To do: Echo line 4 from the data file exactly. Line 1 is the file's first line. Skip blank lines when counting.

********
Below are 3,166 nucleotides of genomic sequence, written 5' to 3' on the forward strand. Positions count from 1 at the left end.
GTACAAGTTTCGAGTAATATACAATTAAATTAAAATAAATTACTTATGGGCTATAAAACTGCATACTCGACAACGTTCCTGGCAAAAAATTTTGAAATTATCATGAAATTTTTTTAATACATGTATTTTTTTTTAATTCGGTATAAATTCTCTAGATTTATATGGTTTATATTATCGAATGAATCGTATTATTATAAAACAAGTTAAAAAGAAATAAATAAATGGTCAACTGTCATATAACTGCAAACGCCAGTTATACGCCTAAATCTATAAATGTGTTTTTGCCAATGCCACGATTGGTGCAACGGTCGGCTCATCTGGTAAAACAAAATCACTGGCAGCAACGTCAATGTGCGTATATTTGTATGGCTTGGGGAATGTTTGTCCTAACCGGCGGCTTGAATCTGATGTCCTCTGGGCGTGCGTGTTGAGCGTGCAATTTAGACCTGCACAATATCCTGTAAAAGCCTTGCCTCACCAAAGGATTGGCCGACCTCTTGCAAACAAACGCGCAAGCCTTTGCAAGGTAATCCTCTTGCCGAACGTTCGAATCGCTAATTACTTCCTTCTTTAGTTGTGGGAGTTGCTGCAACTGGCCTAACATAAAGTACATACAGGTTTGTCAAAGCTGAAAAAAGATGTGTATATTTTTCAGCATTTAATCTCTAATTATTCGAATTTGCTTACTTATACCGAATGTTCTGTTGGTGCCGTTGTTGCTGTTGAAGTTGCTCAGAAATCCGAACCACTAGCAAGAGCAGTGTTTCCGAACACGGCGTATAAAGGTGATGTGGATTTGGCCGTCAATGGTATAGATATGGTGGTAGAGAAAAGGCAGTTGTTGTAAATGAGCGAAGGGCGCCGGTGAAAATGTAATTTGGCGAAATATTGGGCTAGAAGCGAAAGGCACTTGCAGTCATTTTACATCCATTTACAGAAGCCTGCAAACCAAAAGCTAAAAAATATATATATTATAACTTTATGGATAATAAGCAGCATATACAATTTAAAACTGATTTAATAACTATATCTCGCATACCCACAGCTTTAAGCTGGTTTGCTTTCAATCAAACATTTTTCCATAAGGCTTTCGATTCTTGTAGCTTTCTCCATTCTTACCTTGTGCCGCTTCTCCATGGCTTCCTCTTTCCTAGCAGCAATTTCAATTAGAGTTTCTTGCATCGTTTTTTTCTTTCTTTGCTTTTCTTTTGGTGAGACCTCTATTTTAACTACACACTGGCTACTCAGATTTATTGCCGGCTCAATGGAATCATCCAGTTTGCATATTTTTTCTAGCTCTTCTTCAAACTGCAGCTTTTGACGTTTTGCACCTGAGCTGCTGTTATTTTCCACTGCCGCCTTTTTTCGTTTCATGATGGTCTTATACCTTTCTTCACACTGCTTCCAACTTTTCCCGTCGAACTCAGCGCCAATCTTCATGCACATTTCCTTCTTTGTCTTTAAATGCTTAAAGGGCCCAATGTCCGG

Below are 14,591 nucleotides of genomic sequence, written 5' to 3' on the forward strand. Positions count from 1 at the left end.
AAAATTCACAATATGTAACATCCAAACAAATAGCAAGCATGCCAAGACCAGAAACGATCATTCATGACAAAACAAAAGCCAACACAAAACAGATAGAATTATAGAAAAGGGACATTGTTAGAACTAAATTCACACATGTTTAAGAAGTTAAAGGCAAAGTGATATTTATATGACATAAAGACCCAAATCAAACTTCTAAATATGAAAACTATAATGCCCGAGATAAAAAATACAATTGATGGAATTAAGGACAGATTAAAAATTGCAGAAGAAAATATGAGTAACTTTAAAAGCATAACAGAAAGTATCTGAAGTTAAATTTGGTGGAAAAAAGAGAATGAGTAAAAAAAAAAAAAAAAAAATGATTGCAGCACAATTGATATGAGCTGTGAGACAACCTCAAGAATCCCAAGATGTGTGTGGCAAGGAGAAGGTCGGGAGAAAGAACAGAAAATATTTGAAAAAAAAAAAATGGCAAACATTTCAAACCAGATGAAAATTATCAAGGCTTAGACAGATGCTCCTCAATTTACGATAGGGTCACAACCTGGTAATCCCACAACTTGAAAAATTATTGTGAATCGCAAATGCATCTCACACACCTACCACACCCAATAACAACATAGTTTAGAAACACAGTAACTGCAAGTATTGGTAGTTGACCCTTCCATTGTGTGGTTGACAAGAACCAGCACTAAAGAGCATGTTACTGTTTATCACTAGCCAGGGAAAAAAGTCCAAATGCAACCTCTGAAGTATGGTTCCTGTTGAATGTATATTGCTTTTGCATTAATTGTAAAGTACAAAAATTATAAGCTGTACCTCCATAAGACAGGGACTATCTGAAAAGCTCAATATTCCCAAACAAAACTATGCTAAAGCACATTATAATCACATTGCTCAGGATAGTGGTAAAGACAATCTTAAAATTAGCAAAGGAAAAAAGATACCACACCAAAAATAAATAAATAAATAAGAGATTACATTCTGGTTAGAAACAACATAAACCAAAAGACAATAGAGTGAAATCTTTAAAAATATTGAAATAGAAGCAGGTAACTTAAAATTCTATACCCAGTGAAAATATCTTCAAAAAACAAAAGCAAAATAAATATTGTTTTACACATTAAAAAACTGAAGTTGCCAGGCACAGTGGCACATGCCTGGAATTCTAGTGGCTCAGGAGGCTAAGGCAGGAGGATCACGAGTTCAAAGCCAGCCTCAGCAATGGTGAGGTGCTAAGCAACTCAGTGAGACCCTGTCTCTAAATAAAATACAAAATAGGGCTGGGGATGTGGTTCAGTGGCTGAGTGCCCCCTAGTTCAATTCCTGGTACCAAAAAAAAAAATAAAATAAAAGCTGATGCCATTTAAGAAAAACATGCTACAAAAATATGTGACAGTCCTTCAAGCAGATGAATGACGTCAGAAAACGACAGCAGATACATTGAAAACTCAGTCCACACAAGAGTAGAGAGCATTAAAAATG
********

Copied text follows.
AAAATTCACAATATGTAACATCCAAACAAATAGCAAGCATGCCAAGACCAGAAACGATCATTCATGACAAAACAAAAGCCAACACAAAACAGATAGAATTATAGAAAAGGGACATTGTTAGAACTAAATTCACACATGTTTAAGAAGTTAAAGGCAAAGTGATATTTATATGACATAAAGACCCAAATCAAACTTCTAAATATGAAAACTATAATGCCCGAGATAAAAAATACAATTGATGGAATTAAGGACAGATTAAAAATTGCAGAAGAAAATATGAGTAACTTTAAAAGCATAACAGAAAGTATCTGAAGTTAAATTTGGTGGAAAAAAGAGAATGAGTAAAAAAAAAAAAAAAAAAATGATTGCAGCACAATTGATATGAGCTGTGAGACAACCTCAAGAATCCCAAGATGTGTGTGGCAAGGAGAAGGTCGGGAGAAAGAACAGAAAATATTTGAAAAAAAAAAAATGGCAAACATTTCAAACCAGATGAAAATTATCAAGGCTTAGACAGATGCTCCTCAATTTACGATAGGGTCACAACCTGGTAATCCCACAACTTGAAAAATTATTGTGAATCGCAAATGCATCTCACACACCTACCACACCCAATAACAACATAGTTTAGAAACACAGTAACTGCAAGTATTGGTAGTTGACCCTTCCATTGTGTGGTTGACAAGAACCAGCACTAAAGAGCATGTTACTGTTTATCACTAGCCAGGGAAAAAAGTCCAAATGCAACCTCTGAAGTATGGTTCCTGTTGAATGTATATTGCTTTTGCATTAATTGTAAAGTACAAAAATTATAAGCTGTACCTCCATAAGACAGGGACTATCTGAAAAGCTCAATATTCCCAAACAAAACTATGCTAAAGCACATTATAATCACATTGCTCAGGATAGTGGTAAAGACAATCTTAAAATTAGCAAAGGAAAAAAGATACCACACCAAAAATAAATAAATAAATAAGAGATTACATTCTGGTTAGAAACAACATAAACCAAAAGACAATAGAGTGAAATCTTTAAAAATATTGAAATAGAAGCAGGTAACTTAAAATTCTATACCCAGTGAAAATATCTTCAAAAAACAAAAGCAAAATAAATATTGTTTTACACATTAAAAAACTGAAGTTGCCAGGCACAGTGGCACATGCCTGGAATTCTAGTGGCTCAGGAGGCTAAGGCAGGAGGATCACGAGTTCAAAGCCAGCCTCAGCAATGGTGAGGTGCTAAGCAACTCAGTGAGACCCTGTCTCTAAATAAAATACAAAATAGGGCTGGGGATGTGGTTCAGTGGCTGAGTGCCCCCTAGTTCAATTCCTGGTACCAAAAAAAAAAATAAAATAAAAGCTGATGCCATTTAAGAAAAACATGCTACAAAAATATGTGACAGTCCTTCAAGCAGATGAATGACGTCAGAAAACGACAGCAGATACATTGAAAACTCAGTCCACACAAGAGTAGAGAGCATTAAAAATG